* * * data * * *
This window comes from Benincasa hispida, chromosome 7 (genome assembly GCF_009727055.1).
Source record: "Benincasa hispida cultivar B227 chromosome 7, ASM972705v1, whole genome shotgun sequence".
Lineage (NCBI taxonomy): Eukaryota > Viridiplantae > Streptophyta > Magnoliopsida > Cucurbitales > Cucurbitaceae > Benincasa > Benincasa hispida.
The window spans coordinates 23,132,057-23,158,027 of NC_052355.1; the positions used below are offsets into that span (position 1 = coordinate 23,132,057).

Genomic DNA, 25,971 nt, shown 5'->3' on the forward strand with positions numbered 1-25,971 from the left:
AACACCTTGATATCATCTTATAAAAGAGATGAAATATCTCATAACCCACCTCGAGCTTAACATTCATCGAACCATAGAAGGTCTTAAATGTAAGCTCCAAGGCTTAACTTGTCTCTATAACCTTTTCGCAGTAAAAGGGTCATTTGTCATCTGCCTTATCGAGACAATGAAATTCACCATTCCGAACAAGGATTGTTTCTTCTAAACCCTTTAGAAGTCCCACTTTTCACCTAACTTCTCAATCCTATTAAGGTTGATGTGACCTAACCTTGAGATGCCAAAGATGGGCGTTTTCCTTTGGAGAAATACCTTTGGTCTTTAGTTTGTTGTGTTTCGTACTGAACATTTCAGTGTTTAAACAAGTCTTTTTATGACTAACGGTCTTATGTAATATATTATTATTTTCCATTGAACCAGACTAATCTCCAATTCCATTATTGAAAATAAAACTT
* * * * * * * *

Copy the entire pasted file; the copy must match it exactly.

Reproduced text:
This window comes from Benincasa hispida, chromosome 7 (genome assembly GCF_009727055.1).
Source record: "Benincasa hispida cultivar B227 chromosome 7, ASM972705v1, whole genome shotgun sequence".
Lineage (NCBI taxonomy): Eukaryota > Viridiplantae > Streptophyta > Magnoliopsida > Cucurbitales > Cucurbitaceae > Benincasa > Benincasa hispida.
The window spans coordinates 23,132,057-23,158,027 of NC_052355.1; the positions used below are offsets into that span (position 1 = coordinate 23,132,057).

Genomic DNA, 25,971 nt, shown 5'->3' on the forward strand with positions numbered 1-25,971 from the left:
AACACCTTGATATCATCTTATAAAAGAGATGAAATATCTCATAACCCACCTCGAGCTTAACATTCATCGAACCATAGAAGGTCTTAAATGTAAGCTCCAAGGCTTAACTTGTCTCTATAACCTTTTCGCAGTAAAAGGGTCATTTGTCATCTGCCTTATCGAGACAATGAAATTCACCATTCCGAACAAGGATTGTTTCTTCTAAACCCTTTAGAAGTCCCACTTTTCACCTAACTTCTCAATCCTATTAAGGTTGATGTGACCTAACCTTGAGATGCCAAAGATGGGCGTTTTCCTTTGGAGAAATACCTTTGGTCTTTAGTTTGTTGTGTTTCGTACTGAACATTTCAGTGTTTAAACAAGTCTTTTTATGACTAACGGTCTTATGTAATATATTATTATTTTCCATTGAACCAGACTAATCTCCAATTCCATTATTGAAAATAAAACTT